A new microbiology course for the food industry has just been started at Lincoln University.
From 16-18 June, delegates were welcomed to the University’s fully-equipped Centre for Food Research and Innovation (CRFI) for the three-day Practical Food Microbiology course aimed at teaching the basics of practical microbiology for ensuring food safety.
CRFI associate director, and associate professor in food microbiology, Dr Malik Hussain, says ongoing professional development in the food safety sector is “critical.”
He says that food production and processing is a key sector for New Zealand economic growth.
“Over the last ten years, New Zealand’s food exports have increased, with the government strongly focused on boosting this sector further. This means we need more trained people to assist the food industry in the assurance of food safety – the key element in everything from domestic food business to international trade.”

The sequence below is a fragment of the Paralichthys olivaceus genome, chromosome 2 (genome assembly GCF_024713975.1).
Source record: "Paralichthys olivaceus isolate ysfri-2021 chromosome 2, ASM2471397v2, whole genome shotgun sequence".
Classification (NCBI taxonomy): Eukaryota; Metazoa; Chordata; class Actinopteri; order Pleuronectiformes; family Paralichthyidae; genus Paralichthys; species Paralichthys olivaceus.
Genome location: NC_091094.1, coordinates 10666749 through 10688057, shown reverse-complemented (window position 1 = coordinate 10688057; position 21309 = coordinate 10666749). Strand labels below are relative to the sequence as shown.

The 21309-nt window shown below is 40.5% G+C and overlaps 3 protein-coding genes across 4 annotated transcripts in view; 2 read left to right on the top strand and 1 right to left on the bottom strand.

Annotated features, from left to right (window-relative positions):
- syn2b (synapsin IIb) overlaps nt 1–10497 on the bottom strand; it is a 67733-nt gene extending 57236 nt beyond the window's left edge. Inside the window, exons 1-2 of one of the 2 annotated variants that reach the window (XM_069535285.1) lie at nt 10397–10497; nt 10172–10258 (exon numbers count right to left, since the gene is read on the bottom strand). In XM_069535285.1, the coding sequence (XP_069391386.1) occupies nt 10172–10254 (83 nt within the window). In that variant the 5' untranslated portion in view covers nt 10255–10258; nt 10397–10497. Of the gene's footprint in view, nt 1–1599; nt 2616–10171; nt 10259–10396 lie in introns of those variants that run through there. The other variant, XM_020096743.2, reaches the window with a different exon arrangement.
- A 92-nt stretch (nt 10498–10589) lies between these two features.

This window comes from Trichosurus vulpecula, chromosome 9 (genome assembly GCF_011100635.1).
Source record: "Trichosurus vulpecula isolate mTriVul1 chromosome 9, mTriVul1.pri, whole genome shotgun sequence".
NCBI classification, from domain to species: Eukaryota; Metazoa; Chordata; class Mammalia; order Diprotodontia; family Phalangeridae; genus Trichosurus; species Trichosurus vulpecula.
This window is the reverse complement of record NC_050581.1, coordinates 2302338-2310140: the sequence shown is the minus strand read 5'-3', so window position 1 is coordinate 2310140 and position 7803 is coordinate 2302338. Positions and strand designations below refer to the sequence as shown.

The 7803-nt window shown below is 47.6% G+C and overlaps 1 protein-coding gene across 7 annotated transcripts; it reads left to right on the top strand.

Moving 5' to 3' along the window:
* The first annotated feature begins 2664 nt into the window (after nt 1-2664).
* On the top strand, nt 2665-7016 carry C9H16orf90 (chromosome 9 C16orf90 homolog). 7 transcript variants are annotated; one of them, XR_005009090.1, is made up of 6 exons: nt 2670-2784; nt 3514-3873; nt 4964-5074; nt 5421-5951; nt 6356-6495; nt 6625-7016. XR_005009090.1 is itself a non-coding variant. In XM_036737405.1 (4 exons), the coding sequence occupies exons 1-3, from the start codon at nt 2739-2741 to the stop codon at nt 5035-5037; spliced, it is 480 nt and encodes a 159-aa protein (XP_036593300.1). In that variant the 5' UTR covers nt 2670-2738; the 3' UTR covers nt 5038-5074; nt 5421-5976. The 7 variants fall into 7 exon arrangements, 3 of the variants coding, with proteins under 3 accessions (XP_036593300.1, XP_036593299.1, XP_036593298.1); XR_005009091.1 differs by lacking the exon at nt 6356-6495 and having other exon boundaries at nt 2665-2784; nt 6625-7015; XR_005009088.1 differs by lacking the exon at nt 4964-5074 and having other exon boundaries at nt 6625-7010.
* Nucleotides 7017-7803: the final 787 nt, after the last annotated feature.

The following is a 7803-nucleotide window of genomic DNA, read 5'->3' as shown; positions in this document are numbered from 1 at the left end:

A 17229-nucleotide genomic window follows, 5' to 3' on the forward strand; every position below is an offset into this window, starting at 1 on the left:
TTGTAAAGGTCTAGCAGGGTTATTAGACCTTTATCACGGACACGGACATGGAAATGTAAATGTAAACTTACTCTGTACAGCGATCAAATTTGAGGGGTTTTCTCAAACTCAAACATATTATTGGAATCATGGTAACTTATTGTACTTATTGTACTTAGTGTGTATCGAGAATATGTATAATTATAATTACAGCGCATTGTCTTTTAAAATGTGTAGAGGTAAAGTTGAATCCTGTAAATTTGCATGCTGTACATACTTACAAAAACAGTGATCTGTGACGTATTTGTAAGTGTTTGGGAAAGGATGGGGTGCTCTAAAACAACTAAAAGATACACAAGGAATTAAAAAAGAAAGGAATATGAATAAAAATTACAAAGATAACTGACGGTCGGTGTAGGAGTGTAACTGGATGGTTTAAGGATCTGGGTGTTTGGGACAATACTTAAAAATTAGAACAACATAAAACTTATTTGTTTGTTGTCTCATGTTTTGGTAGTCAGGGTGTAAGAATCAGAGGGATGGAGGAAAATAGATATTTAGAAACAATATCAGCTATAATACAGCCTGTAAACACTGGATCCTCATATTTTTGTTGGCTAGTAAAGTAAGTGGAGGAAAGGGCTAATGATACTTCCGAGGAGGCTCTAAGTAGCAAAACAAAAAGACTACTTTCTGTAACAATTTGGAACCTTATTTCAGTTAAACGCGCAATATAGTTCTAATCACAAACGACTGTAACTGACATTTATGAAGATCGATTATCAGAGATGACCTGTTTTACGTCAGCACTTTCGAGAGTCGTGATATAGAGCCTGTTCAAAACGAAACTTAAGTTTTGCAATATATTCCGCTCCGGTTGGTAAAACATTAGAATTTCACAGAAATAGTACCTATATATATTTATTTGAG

The course covered types and diversity of micro-organisms and key factors for their control. It also included isolation and enumeration of micro-organisms from food, inhibition and destruction of micro-organisms, food poisoning, food spoilage, growth media and the maintenance and correct use of equipment in the laboratory.
Dr Hussain says that the training is designed in a way to develop a particular set of skills that are needed to test food or water samples for total microbial load or presence of most common pathogens, such as total microbial count, E.coli, Coliforms, S. aureus and listeria. The course is also a great opportunity for industry personnel to gain hands-on experience within Lincoln’s state-of-the-art research laboratories.
Course attendees included food processing managers and technicians, foodservice professionals with technical backgrounds and practising microbiologists.
Dr Hussain will develop and run a series of intermediate and advanced level food microbiological courses in the coming months.